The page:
07 May 2010
Black Hearts In Battersea
Wicked assassins are planning to overthrow King James and the Duke and Duchess of Battersea. A diverse and twisted plot ensues, featuring all the things children are sure to love: more wild wolves, excessive kidnappings, a shipwreck and a range of poisoned pies all make an appearance.
Bonnie and Sylvia have a minor role in the story, but most of it takes place in the company of Simon and Dido Twite, another of those waif-like children Joan Aiken seems to enjoy depicting so much.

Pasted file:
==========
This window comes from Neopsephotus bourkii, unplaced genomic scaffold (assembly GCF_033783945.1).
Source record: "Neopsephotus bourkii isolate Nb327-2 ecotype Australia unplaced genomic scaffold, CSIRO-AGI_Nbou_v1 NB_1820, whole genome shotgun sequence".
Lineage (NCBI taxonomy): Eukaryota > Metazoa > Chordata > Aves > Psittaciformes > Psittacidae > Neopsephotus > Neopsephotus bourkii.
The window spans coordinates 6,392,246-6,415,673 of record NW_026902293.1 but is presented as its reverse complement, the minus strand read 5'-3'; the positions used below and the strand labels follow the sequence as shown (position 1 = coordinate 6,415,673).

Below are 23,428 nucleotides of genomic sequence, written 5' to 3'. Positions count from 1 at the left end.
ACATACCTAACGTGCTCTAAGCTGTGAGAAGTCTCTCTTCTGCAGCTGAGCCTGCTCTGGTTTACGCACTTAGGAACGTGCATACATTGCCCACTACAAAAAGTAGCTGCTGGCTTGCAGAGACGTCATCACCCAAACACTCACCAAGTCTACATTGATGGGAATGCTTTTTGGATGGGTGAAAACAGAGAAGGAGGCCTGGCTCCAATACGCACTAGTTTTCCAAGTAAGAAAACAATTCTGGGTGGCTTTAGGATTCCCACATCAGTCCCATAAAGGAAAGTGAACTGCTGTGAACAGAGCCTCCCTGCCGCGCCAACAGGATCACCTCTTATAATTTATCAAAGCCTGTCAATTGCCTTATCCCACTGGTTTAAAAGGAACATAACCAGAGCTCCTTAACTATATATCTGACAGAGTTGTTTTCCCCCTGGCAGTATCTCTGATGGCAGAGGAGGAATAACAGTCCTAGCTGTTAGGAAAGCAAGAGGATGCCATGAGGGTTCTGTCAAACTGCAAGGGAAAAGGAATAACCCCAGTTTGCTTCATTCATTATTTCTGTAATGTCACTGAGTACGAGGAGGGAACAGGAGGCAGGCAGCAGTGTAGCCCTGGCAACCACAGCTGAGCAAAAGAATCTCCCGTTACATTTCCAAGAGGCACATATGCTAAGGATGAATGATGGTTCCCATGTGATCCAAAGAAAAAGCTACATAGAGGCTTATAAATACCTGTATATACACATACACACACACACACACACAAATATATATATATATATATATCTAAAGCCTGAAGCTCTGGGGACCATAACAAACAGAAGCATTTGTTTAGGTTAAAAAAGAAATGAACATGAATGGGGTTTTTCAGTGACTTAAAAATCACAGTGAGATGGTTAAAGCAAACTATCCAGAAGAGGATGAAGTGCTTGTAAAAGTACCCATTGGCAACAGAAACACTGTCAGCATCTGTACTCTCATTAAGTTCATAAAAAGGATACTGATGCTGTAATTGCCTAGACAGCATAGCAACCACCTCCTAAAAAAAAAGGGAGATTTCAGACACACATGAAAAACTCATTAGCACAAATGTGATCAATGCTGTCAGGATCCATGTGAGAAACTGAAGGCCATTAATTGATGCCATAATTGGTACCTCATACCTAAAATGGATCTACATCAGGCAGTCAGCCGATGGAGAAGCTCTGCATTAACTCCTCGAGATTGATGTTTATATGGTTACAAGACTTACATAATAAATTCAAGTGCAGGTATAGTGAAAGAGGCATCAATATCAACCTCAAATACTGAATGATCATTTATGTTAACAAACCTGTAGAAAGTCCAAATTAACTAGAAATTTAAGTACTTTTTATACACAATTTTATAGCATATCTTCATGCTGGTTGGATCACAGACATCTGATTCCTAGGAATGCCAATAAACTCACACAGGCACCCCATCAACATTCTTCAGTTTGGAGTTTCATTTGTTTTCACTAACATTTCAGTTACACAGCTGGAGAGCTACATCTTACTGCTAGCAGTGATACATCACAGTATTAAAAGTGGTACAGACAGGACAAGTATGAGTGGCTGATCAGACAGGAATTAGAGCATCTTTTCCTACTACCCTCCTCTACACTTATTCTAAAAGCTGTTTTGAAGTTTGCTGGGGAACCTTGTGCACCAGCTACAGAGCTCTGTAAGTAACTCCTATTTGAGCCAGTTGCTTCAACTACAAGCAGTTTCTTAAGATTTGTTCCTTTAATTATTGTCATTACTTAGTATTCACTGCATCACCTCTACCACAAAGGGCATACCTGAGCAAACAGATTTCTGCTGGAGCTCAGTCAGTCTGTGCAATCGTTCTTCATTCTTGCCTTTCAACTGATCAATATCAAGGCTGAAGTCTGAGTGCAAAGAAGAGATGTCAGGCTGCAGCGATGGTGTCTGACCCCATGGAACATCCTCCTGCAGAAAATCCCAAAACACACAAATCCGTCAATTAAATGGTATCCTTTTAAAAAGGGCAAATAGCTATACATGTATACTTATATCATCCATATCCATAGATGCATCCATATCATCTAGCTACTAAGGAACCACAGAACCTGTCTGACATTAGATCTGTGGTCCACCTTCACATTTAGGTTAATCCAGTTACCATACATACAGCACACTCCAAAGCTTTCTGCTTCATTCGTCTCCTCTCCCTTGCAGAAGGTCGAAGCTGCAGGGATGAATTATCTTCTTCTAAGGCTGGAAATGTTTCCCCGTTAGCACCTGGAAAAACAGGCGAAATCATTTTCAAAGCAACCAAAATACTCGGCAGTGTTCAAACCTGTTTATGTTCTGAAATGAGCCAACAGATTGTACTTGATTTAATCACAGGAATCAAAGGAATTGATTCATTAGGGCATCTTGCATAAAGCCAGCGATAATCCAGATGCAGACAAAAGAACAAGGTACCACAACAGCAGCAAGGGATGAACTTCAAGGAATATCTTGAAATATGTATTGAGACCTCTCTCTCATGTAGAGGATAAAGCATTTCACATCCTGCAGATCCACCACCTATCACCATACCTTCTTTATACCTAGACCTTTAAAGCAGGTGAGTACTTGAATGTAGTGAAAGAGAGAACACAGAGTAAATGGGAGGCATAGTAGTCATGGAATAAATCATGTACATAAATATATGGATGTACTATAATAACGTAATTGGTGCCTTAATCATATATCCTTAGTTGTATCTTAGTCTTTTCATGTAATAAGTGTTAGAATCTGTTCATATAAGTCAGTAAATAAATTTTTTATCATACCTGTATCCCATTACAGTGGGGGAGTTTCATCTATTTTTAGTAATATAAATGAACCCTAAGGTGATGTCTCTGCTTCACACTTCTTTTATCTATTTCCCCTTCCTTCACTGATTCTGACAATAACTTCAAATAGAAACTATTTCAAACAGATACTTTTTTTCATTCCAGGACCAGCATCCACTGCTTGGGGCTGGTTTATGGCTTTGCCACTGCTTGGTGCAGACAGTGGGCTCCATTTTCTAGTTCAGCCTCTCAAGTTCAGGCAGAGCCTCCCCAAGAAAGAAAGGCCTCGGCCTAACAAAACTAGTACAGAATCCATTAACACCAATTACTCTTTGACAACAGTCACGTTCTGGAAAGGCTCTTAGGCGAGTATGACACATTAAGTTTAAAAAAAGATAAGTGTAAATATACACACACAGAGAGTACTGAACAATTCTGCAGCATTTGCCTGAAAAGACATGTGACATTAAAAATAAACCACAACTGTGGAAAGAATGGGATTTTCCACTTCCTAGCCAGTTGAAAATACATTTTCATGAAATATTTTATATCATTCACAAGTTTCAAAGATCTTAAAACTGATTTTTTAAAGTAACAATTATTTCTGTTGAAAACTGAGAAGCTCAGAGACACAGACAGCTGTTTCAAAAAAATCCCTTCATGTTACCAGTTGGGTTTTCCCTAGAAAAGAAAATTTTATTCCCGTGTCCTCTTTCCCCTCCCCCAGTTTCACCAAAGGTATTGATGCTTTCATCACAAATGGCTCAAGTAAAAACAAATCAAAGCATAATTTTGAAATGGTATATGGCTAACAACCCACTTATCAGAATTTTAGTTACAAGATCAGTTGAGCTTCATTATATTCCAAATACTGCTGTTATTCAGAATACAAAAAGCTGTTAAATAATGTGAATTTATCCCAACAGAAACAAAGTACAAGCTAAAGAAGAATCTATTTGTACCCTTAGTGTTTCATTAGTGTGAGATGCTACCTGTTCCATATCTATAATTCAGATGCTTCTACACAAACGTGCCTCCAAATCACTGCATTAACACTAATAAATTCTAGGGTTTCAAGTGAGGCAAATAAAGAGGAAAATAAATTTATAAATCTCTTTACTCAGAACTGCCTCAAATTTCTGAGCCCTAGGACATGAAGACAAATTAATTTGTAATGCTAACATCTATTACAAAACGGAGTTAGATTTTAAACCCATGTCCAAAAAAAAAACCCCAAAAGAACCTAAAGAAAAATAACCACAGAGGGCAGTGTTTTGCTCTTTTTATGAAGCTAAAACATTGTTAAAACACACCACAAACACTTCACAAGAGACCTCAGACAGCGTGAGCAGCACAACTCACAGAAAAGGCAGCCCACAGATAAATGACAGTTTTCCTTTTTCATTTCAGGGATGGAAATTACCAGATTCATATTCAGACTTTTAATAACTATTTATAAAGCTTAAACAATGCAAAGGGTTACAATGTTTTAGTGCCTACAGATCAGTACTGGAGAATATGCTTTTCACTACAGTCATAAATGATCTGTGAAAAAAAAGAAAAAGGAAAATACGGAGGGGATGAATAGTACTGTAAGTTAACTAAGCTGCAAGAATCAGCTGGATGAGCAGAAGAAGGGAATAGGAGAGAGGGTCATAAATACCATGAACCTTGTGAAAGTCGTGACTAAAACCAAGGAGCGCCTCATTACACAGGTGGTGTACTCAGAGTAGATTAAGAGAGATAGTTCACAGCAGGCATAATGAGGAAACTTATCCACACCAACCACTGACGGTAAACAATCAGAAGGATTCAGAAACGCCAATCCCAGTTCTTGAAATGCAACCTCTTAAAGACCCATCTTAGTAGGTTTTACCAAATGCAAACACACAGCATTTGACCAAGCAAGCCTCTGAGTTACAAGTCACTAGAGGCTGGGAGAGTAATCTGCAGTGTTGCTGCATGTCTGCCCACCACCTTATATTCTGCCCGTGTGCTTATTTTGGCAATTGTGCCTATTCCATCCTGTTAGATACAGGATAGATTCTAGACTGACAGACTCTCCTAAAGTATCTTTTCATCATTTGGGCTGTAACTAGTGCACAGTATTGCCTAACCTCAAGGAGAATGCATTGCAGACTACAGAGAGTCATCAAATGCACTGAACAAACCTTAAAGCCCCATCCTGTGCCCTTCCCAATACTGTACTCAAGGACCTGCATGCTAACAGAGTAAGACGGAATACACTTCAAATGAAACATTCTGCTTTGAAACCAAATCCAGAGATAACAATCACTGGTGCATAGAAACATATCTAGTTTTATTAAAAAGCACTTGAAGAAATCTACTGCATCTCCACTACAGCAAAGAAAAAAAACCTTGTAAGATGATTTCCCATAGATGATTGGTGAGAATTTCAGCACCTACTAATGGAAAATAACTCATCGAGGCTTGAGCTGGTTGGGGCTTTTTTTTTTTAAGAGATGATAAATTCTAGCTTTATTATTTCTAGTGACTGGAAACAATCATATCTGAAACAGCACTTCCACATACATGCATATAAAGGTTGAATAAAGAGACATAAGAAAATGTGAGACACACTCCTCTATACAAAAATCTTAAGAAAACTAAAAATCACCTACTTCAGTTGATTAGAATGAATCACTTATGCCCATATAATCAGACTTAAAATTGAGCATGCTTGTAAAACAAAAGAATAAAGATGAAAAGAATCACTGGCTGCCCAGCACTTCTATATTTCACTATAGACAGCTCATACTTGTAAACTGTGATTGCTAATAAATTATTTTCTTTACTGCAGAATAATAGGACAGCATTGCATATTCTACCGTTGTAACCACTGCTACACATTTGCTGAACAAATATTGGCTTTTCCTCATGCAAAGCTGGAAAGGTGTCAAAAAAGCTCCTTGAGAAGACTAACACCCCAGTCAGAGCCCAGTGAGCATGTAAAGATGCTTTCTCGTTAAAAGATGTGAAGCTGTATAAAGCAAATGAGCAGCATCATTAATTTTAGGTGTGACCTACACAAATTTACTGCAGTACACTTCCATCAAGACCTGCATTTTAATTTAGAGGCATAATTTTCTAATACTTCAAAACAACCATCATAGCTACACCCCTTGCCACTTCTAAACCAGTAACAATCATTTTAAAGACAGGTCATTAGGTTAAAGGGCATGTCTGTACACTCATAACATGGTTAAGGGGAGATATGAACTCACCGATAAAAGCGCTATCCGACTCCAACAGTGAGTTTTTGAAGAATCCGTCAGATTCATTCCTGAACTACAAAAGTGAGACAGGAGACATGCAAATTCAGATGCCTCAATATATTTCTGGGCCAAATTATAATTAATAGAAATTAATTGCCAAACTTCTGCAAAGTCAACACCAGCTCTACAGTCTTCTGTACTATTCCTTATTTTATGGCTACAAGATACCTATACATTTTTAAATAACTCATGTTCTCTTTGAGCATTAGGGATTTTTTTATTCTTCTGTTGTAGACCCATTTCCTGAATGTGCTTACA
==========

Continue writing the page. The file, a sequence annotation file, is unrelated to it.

Joan Aiken was born in Sussex, England, and her clear enjoyment of the English culture is plain: her subtle and gentle poking of fun at the English establishment works well as she continues to explore her alternate history where the Stuarts have retained the throne and a Channel Tunnel already exists. Those who have read The Wolves Of Willoughby Chase will undoubtedly wish to continue the experience; those who have not would do well to seek out Willoughby Chase, though each book will, of course, stand alone.